3. Hi all Here is my new victim, the Bf109G6 from Airfix. Not a top notch kit, but not bad at all. Good kit for the buck! The kit presents three painting schemes: "MT-422" flown by SSgt. Bjore Hielm of 2/HLeLv 31, Suomen Ilmavoimat (Finnish Air Force), 1948. "Double Chevron and Bar" flown by Maj. Kurt Brandle of II./JG 3, Luftwaffe, 1943. "4-70" of 23 Gruppo, 3 Stormo, Regia Aeronautica, St. Cerveteri, August 1943. I like different painting schemes and the Italian was appealing, but the national insignia in the wings are wrong, so I decided for the Finnish version. It helped that a Finnish GB was formed in the Webkits website! Here are the photos for the instructions and decals, just in case someone needs it. Looking through the web the only profile I found was this one below: However, in various discussion forums such as: Webkits, Hyperscale, Britmodeller and ww2aircraft. I found that the shark mouth and the bat+moon emblem were never applied together. According to that sources the MT-422 ME109 was a G-6 allocated to 2/HLeLv 31 in Utti, Finland, with W.Nr. 411938, Stammkennzeichen RX+RX. Also, the MT-422 was one of the very few G-6 aircraft to be repainted in so called Finnish War scheme: Upper surface in Olive Green + Black and Underside in Light Blue Grey (DN-Grey). Source: http://ipmsstockholm.org/ It also states that SSgt Borje Hielm (later founder of the Finnish IPMS branch) painted the famous shark mouth on his plane (MT-422). That took place in February 1948. But the nose art was only for a short period due to the painting being ordered to be washed out before Air Force Day (06/03/1948). The Bat + Moon emblem was introduced to use from June 1948 onwards. Thereafter, most probably the shark mouth and bat+moon emblem was not painted at the same time, because they did not exist in the same period of time. Another interesting information is that the MT-422 was "normal' G-6, this meaning: heavy framed canopy, short tail and sometimes wing-gun gondolas were installed, but no guns inside the wing. Another interesting feature is the spinner in RLM70 (not black) with White tip. After saying that, I'll be doing my model as per the profile below, except for not using that weird green on the spinner. Here is the only photo of the real aircraft that apparently exists: That's it for while! Stay tuned!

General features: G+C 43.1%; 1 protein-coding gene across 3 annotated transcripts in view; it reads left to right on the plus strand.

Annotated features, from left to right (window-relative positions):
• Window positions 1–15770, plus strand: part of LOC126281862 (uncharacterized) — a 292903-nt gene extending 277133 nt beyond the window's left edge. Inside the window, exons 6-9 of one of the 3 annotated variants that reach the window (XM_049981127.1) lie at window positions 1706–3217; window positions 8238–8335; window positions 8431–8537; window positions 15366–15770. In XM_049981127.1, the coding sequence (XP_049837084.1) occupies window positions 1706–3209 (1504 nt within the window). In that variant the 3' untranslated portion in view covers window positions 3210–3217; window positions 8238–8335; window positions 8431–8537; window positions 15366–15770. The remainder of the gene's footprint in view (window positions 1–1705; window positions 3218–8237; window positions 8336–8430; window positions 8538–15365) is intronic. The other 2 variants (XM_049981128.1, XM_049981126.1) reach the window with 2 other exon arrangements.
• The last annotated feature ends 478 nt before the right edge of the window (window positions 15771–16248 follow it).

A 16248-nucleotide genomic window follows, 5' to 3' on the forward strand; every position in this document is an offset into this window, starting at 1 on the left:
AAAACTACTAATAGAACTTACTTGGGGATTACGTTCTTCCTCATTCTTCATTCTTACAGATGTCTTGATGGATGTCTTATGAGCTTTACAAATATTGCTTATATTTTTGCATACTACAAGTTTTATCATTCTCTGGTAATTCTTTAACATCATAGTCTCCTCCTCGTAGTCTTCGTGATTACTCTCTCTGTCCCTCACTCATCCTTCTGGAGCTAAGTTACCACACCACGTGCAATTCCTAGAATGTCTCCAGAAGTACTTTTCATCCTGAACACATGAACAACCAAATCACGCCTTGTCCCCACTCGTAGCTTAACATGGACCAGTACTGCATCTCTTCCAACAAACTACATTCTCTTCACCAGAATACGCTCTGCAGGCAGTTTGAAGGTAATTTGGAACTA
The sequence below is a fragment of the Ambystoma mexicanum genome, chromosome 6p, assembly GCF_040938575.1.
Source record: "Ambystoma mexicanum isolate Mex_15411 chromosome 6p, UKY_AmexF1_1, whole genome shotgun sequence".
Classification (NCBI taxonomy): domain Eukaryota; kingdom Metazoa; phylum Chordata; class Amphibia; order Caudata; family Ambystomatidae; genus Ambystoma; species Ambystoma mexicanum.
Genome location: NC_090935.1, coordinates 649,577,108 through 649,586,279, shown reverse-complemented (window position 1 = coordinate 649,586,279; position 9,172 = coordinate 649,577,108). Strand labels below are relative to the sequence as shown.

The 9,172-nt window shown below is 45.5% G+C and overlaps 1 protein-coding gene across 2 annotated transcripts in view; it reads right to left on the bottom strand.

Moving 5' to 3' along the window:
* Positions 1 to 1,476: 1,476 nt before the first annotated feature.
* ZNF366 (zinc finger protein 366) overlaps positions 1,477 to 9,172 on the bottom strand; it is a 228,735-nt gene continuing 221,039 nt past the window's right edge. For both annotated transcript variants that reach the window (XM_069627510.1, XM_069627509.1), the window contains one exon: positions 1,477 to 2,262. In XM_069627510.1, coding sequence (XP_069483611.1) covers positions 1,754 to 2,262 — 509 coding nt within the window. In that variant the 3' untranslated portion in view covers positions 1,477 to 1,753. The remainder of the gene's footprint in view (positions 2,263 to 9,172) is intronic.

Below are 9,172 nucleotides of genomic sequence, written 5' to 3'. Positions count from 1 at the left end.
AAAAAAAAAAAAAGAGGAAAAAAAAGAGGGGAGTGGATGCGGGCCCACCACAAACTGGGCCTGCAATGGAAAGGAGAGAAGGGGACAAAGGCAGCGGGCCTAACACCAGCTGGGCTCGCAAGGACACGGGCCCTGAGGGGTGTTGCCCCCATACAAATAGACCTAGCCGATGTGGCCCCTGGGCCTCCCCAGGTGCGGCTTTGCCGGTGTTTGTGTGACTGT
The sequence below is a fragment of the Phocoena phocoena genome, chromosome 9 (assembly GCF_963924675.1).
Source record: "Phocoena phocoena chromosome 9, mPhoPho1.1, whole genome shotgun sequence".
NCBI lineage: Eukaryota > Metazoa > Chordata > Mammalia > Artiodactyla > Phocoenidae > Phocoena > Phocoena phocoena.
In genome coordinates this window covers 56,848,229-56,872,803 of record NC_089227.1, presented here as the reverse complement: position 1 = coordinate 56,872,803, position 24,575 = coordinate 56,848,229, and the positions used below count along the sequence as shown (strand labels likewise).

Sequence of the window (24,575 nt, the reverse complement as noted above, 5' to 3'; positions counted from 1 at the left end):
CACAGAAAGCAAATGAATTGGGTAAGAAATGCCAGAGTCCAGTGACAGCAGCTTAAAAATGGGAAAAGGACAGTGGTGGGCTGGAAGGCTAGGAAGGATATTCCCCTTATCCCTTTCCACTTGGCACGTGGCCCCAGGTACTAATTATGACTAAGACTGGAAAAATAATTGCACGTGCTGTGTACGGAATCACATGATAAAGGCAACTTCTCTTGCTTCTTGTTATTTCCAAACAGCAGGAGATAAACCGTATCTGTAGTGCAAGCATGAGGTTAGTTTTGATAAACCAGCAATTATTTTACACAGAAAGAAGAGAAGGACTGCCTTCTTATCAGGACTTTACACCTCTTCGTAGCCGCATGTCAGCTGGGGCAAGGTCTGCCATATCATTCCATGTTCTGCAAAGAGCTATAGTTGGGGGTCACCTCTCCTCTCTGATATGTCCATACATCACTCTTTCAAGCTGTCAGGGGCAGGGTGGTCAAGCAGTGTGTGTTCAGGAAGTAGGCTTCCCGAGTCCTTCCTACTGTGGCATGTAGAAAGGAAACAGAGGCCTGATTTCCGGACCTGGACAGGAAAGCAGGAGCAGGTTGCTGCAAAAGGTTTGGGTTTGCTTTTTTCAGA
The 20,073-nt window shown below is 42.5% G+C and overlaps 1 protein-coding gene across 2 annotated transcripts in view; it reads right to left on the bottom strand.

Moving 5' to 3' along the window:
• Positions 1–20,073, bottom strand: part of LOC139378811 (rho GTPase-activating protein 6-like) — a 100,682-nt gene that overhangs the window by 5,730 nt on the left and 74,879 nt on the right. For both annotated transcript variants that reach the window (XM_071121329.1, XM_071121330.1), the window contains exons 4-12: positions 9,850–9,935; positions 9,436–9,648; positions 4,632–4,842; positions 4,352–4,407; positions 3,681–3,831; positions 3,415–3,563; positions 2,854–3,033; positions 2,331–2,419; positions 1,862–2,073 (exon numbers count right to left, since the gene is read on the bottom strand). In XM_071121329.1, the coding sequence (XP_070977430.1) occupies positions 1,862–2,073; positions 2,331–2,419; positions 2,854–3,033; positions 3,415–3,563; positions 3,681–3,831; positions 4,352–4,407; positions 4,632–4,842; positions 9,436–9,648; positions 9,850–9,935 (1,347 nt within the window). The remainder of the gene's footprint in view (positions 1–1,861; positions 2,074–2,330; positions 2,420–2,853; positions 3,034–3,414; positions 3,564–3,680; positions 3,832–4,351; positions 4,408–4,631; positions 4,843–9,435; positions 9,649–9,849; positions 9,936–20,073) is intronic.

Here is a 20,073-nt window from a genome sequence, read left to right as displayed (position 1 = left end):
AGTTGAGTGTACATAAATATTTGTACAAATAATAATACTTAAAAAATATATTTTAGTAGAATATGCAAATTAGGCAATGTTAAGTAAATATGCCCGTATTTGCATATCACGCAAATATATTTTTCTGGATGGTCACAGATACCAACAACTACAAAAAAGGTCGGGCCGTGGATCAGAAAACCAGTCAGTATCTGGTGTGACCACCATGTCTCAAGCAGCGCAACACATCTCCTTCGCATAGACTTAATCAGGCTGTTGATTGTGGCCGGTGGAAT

4. Hi folks, this is the Arma Hobby kit updated to one of the Finnish machines using SBS Decals. The kit is rather nice, but the fit leaves a lot to be desired for a modern kit, so lot dry-fitting, scraping, beveling etc. was the order of the day. Anyway, pretty good kit overall, but one is enough for me for the time being. Cheers, Libor
  5. Hi fellow Britmodellers, this latest addition to my World War 2 Finnish AF collection and since the fighter force is almost completed (having the G.50 and H.75 in the paint shop), I focused my attention to the bombers. The ICM kit is well detailed and went together fairly quickly without major troubles. I used OWL conversion to Z-3 version, which featured the extended ("potty") camera cover and decal sheet for DN-64 from LeLv 46 from around January 1943. Photos show the card emblem being painted on both side of the nose, so I had to source the second one from my spares as it was omitted on the decal sheet. Painted freehand with Gunze Aqueous and kept the weathering to minimum as she looks on period pictures in almost pristine condition. Cheers Libor